Many think that, by making a Will, you dictate who receives what when you die. The succession laws in this Country were built specifically to give us testamentary freedom – meaning that we can make a Will leaving our wealth to whomever we desire. However, a Will is not necessarily the final say!
Sometimes, insufficient provision is made for those left behind, whether under a Will or on Intestacy. In some circumstances, it is possible for those people to make a claim for reasonable financial provision and such a claim is brought under the Inheritance (Provision for Family & Dependents) Act 1975 (“The Inheritance Act).
Certain categories of people may apply which include:-
- Surviving spouses and civil partners;
- Fomer spouses and former civil partners – so long as they have not remarried. However, it is common for a restriction to be included if a “clean break” order was made which would prevent such a claim being brought;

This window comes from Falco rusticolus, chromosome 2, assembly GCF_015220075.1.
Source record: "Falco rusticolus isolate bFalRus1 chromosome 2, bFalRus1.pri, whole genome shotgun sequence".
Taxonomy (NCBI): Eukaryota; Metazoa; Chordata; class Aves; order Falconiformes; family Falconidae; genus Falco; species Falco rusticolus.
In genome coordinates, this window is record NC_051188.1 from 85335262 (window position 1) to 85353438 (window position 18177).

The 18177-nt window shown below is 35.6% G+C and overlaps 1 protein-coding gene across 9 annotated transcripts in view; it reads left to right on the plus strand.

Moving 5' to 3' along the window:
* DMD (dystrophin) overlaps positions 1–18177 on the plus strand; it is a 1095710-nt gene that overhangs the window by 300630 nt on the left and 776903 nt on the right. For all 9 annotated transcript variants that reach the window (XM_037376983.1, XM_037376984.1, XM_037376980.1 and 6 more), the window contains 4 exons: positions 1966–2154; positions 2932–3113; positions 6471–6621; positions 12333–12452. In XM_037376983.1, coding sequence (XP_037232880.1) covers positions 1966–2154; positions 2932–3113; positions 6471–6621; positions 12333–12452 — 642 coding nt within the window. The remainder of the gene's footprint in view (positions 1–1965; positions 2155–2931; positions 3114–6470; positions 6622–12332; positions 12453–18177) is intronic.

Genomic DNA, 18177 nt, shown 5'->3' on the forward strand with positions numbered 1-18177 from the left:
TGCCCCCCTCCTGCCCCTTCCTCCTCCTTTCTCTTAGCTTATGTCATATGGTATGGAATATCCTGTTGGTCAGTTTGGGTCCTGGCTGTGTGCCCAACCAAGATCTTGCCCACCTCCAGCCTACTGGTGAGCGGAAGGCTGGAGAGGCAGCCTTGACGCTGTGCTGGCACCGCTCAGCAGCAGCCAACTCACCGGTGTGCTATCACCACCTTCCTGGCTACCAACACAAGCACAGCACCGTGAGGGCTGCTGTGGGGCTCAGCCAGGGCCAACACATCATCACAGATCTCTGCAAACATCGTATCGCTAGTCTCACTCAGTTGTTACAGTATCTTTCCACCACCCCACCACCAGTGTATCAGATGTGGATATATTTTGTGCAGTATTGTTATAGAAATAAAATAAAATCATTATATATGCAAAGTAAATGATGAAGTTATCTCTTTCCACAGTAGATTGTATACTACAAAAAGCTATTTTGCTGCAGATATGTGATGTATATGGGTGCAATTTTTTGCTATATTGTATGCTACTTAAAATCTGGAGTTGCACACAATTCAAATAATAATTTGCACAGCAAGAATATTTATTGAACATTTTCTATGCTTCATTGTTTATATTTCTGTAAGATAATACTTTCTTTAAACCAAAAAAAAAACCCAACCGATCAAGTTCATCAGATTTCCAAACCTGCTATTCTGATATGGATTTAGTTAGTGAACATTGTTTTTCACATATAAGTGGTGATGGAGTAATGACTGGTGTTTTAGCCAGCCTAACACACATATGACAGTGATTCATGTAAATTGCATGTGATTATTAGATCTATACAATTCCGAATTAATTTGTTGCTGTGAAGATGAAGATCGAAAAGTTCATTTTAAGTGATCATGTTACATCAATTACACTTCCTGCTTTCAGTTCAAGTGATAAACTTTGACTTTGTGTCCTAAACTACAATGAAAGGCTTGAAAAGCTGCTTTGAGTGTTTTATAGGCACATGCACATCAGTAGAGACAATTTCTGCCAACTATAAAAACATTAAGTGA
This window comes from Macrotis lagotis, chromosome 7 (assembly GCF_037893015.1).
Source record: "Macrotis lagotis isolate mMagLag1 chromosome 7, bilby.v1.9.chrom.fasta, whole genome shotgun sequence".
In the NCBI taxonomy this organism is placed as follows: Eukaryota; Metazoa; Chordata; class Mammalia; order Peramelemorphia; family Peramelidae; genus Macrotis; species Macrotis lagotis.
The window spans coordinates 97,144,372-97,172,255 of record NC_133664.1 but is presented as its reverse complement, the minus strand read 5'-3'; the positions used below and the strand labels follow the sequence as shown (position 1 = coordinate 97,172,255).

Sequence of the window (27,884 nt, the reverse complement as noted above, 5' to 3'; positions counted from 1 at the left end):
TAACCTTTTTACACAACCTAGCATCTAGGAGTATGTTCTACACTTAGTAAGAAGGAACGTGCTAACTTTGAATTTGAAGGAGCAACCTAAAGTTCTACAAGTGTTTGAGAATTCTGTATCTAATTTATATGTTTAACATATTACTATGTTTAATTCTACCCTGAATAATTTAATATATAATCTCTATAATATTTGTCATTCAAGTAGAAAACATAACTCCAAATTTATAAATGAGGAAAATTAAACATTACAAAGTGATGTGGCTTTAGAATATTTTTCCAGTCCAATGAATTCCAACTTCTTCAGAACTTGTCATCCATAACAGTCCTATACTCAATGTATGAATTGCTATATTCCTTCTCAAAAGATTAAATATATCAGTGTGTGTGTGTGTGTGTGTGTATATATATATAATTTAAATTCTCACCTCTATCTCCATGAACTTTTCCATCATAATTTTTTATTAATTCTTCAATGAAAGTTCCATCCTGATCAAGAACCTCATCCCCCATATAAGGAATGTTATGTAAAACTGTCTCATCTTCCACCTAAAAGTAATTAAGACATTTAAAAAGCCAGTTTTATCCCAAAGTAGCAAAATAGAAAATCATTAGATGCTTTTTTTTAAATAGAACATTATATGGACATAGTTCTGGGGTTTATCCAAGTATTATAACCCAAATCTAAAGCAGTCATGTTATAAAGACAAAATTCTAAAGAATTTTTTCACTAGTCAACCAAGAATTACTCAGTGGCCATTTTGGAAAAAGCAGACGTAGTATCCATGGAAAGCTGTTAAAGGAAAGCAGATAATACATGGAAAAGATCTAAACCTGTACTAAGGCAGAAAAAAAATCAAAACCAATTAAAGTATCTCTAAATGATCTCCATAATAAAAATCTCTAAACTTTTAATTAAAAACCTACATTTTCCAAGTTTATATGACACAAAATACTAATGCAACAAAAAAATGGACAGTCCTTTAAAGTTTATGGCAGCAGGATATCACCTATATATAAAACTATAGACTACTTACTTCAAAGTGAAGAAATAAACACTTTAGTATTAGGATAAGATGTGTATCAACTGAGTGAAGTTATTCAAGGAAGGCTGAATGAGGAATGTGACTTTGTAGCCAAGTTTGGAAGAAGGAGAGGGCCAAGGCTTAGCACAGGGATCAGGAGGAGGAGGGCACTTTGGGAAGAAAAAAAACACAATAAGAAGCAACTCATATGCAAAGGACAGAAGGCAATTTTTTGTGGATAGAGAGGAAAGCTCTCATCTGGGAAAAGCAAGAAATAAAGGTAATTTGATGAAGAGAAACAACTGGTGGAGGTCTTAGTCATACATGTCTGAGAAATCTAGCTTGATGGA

- Cohabitees – which is defines as a couple living as husband and wife, or civil partners, for two years or more at the time of death;
- Children – which is not restricted to minor children, so includes independent adult children;
- Persons treated as a child of the family i.e. step-children; and
- Any other person who was dependent upon the deceased at the time of death.
The Inheritance Act is worth considering whether you are making a Will and excluding someone who falls within one of the above categories, or if you find yourself excluded or given restricted provision from a loved ones estate.
Inheritance disputes are complex and incredibly emotional. It is essential, therefore, that you instruct a solicitor not only with the relevant expertise, but also the compassion and understanding required at this difficult time. WBW’s Amy Kernohan is a specialist in inheritance disputes and would be happy to assist with any enquiries you have.